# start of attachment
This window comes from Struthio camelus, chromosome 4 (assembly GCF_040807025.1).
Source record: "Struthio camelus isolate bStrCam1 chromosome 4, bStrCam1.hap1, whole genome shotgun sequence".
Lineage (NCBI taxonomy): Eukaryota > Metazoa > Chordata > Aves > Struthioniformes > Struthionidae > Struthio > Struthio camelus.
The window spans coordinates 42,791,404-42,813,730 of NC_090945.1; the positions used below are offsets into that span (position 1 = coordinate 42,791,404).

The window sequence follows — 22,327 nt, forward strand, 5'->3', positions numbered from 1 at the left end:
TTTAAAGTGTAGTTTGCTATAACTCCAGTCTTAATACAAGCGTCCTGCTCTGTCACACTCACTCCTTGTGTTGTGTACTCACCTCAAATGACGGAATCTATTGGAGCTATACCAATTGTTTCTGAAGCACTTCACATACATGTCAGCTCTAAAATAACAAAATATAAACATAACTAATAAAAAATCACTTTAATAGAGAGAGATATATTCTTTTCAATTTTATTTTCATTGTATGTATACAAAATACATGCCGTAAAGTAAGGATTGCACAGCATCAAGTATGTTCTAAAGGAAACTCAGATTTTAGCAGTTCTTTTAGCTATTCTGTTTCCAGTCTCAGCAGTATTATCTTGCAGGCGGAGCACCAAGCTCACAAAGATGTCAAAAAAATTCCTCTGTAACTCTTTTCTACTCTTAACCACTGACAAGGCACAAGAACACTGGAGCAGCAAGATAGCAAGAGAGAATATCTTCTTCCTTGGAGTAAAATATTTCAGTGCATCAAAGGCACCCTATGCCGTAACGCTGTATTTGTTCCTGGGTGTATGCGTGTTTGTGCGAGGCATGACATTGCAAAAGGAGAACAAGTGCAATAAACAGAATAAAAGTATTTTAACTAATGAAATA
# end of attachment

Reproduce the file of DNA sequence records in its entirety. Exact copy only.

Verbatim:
This window comes from Struthio camelus, chromosome 4 (assembly GCF_040807025.1).
Source record: "Struthio camelus isolate bStrCam1 chromosome 4, bStrCam1.hap1, whole genome shotgun sequence".
Lineage (NCBI taxonomy): Eukaryota > Metazoa > Chordata > Aves > Struthioniformes > Struthionidae > Struthio > Struthio camelus.
The window spans coordinates 42,791,404-42,813,730 of NC_090945.1; the positions used below are offsets into that span (position 1 = coordinate 42,791,404).

The window sequence follows — 22,327 nt, forward strand, 5'->3', positions numbered from 1 at the left end:
TTTAAAGTGTAGTTTGCTATAACTCCAGTCTTAATACAAGCGTCCTGCTCTGTCACACTCACTCCTTGTGTTGTGTACTCACCTCAAATGACGGAATCTATTGGAGCTATACCAATTGTTTCTGAAGCACTTCACATACATGTCAGCTCTAAAATAACAAAATATAAACATAACTAATAAAAAATCACTTTAATAGAGAGAGATATATTCTTTTCAATTTTATTTTCATTGTATGTATACAAAATACATGCCGTAAAGTAAGGATTGCACAGCATCAAGTATGTTCTAAAGGAAACTCAGATTTTAGCAGTTCTTTTAGCTATTCTGTTTCCAGTCTCAGCAGTATTATCTTGCAGGCGGAGCACCAAGCTCACAAAGATGTCAAAAAAATTCCTCTGTAACTCTTTTCTACTCTTAACCACTGACAAGGCACAAGAACACTGGAGCAGCAAGATAGCAAGAGAGAATATCTTCTTCCTTGGAGTAAAATATTTCAGTGCATCAAAGGCACCCTATGCCGTAACGCTGTATTTGTTCCTGGGTGTATGCGTGTTTGTGCGAGGCATGACATTGCAAAAGGAGAACAAGTGCAATAAACAGAATAAAAGTATTTTAACTAATGAAATA